District court grants summary judgment holding that “mash-up” of Dr. Seuss’s Oh, the Places You’ll Go! with elements from Star Trek franchise constituted fair use, concluding that mash-up work was highly transformative and copied no more than necessary from Dr. Seuss works to accomplish its transformative purpose, and that plaintiff presented only hypothetical market harm.
Dr. Seuss Enterprises L.P., the assignee and owner of various copyrights and trademarks in the works of Theodor S. Geisel, famously known as Dr. Seuss, sued ComicMix LLC, Glenn Hauman, David Jerrold Friedman and Ty Templeton, asserting claims based on defendants’ work Oh, the Places You’ll Boldly Go! — a “mash-up” of elements from various Dr. Seuss books, including Oh, the Places You’ll Go! and “certain characters, imagery, and other elements” from the Star Trek science fiction franchise.
The district court twice denied defendants’ motion to dismiss plaintiff’s copyright infringement claim on fair use grounds, but granted defendants’ motion to dismiss plaintiff’s trademark claim with leave to amend (read our summaries of the district court’s decisions here and here). When both plaintiff and defendant moved for summary judgment, the remaining claims included copyright infringement, trademark infringement premised on Dr. Seuss’ illustration style and typeface, and related unfair competition claims.
The court dismissed plaintiff’s copyright claim, ruling that Oh, the Places You’ll Boldly Go! was fair use. In assessing the fair use factors, the court primarily relied on the same reasoning as in its prior decisions.
On the first factor, the purpose and character of the use, the court adhered to its prior rulings that, while Oh, the Places You’ll Boldly Go! did not constitute a parody, defendants’ work was highly transformative. While defendants’ work “liberally” borrowed from plaintiff’s work, “the elements borrowed were always adapted or transformed” by placing Star Trek characters and objects in place of traditional Seussian characters and shapes. The court also rejected plaintiff’s argument that defendants’ work was an infringing derivative of plaintiff’s work, because the exclusive right to prepare derivative works is limited by the fair use doctrine.
With respect to the second fair use factor, the nature of the copyrighted use, the parties agreed that there was no reason for the court to depart from its prior rulings that this factor weighed slightly in plaintiff’s favor and therefore the court offered no further analysis.
On the third fair use factor, the amount and substantiality of the portions of the copyrighted work used, the court again followed its prior rulings, finding that this factor weighed in defendants’ favor. Despite defendants’ acknowledgment that they “slavishly cop[ied] from Dr. Seuss,” the court found that defendants had copied no more than was necessary for their transformative purpose. In making this determination, the court relied on the Second Circuit’s decision in Leibovitz v. Paramount Pictures Corp., which held that “in assessing the amount and substantiality of the portion used, the court must focus only on the protected elements of the original.” The court determined that, while defendants “took discrete elements of [Dr. Seuss’ works]: cross-hatching, object placements, certain distinctive facial features, lines written in anapestic tetrameter,” which “are elements significant to” Dr. Seuss’ works, defendants “ultimately did not use Dr. Seuss’ words, his characters, or his universe.”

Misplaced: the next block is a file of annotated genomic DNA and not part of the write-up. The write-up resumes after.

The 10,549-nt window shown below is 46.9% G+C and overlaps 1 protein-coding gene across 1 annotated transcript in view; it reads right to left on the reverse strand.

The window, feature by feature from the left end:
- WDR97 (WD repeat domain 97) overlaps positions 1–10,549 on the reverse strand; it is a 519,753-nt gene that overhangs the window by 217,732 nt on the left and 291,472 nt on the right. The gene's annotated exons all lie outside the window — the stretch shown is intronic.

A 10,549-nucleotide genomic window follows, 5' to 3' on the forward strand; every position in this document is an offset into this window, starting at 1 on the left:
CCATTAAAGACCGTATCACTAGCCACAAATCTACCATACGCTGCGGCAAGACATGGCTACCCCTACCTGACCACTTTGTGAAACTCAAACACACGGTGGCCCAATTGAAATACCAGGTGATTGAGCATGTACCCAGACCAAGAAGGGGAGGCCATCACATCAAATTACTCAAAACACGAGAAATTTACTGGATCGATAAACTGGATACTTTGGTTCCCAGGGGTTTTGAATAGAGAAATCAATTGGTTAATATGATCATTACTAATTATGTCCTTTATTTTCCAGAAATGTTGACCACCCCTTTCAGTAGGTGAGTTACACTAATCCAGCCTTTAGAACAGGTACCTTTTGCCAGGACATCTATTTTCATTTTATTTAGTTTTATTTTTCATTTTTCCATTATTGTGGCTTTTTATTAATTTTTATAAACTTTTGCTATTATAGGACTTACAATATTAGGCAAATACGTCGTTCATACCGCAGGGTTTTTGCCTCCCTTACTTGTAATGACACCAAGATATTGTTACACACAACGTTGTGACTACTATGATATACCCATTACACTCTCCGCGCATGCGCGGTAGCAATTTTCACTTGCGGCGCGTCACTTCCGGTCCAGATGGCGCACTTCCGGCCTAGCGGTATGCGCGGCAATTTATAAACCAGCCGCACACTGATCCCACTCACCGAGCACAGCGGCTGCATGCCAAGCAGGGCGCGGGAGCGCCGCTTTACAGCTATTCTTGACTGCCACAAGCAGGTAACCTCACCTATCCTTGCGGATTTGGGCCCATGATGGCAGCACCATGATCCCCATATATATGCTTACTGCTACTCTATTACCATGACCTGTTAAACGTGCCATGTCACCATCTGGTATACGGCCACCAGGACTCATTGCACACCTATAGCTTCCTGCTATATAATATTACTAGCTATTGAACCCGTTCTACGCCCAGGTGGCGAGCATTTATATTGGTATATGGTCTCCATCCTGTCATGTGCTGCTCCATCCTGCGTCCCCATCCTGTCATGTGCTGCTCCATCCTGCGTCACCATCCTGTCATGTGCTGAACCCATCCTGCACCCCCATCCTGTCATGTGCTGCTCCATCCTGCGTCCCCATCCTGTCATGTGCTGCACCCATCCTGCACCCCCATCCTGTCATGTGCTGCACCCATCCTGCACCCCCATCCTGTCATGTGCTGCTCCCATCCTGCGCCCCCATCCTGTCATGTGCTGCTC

Finally, addressing whether defendants’ work harmed the market for plaintiff’s work, the court departed from its prior ruling. In its first decision on defendants’ motion to dismiss, the court presumed market harm based on allegations in the complaint, though the court noted that this presumption was “neutralized somewhat” because defendants’ work did not substitute for plaintiff’s. Instead, the court ruled that defendants’ market relied on consumers who already knew of and appreciated Dr. Seuss books and were also Star Trek fans.
After discovery and on summary judgment, the court found this factor weighed in defendants’ favor, because plaintiff had not met its burden to establish market harm by a preponderance of evidence, a burden that is placed on plaintiff when the work is transformative. The evidence of market harm that plaintiff presented was dismissed by the court as hypothetical. First, plaintiff established that “Oh, the Places You’ll Go!” reaches No. 1 on The New York Times best-seller list each spring during graduation season, but did not offer any evidence that defendants’ intended release of their work during graduation season was likely to materially affect plaintiff’s market. Second, plaintiff offered evidence that it had published many derivative works and had a “robust licensing program,” arguing that “unrestricted and widespread conduct of the sort engaged in by defendants would harm Plaintiff’s licensing program.” Once again, however, the court found that plaintiff had not offered any evidence of the likely impact of defendants’ work on plaintiff’s market. Because three of the four fair use factors weighed in defendants’ favor, the court found defendants’ work was fair use as a matter of law, and granted defendants’ motion for summary judgment.
The court also dismissed plaintiff’s claims for trademark infringement and unfair competition premised on defendants’ use of the typeface and general illustration style associated with Dr. Seuss books, finding that neither was entitled to trademark protection.
Summary prepared by Tal Dickstein and Sarah Levitan Perry